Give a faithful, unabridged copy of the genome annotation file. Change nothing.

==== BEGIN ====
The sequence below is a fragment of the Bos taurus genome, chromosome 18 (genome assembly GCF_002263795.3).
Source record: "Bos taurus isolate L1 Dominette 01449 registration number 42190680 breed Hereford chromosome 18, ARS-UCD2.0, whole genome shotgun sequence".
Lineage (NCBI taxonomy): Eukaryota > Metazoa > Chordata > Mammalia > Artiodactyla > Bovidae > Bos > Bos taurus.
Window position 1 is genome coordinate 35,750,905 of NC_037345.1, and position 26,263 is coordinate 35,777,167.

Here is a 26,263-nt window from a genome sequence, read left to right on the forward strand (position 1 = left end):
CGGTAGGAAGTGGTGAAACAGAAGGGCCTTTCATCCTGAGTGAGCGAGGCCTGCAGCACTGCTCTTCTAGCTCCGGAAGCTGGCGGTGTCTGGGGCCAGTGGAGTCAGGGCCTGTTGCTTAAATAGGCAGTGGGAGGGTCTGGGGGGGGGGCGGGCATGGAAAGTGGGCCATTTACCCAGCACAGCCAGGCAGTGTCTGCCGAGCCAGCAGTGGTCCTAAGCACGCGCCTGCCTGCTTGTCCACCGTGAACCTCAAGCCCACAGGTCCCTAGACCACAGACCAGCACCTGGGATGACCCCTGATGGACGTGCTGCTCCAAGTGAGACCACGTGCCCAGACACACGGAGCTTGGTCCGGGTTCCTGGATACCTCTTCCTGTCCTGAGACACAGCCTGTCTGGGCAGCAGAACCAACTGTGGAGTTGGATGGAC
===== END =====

The sequence below is a fragment of the Bos taurus genome, chromosome 18 (genome assembly GCF_002263795.3).
Source record: "Bos taurus isolate L1 Dominette 01449 registration number 42190680 breed Hereford chromosome 18, ARS-UCD2.0, whole genome shotgun sequence".
Lineage (NCBI taxonomy): Eukaryota > Metazoa > Chordata > Mammalia > Artiodactyla > Bovidae > Bos > Bos taurus.
Window position 1 is genome coordinate 35,750,905 of NC_037345.1, and position 26,263 is coordinate 35,777,167.

Here is a 26,263-nt window from a genome sequence, read left to right on the forward strand (position 1 = left end):
CGGTAGGAAGTGGTGAAACAGAAGGGCCTTTCATCCTGAGTGAGCGAGGCCTGCAGCACTGCTCTTCTAGCTCCGGAAGCTGGCGGTGTCTGGGGCCAGTGGAGTCAGGGCCTGTTGCTTAAATAGGCAGTGGGAGGGTCTGGGGGGGGGGCGGGCATGGAAAGTGGGCCATTTACCCAGCACAGCCAGGCAGTGTCTGCCGAGCCAGCAGTGGTCCTAAGCACGCGCCTGCCTGCTTGTCCACCGTGAACCTCAAGCCCACAGGTCCCTAGACCACAGACCAGCACCTGGGATGACCCCTGATGGACGTGCTGCTCCAAGTGAGACCACGTGCCCAGACACACGGAGCTTGGTCCGGGTTCCTGGATACCTCTTCCTGTCCTGAGACACAGCCTGTCTGGGCAGCAGAACCAACTGTGGAGTTGGATGGAC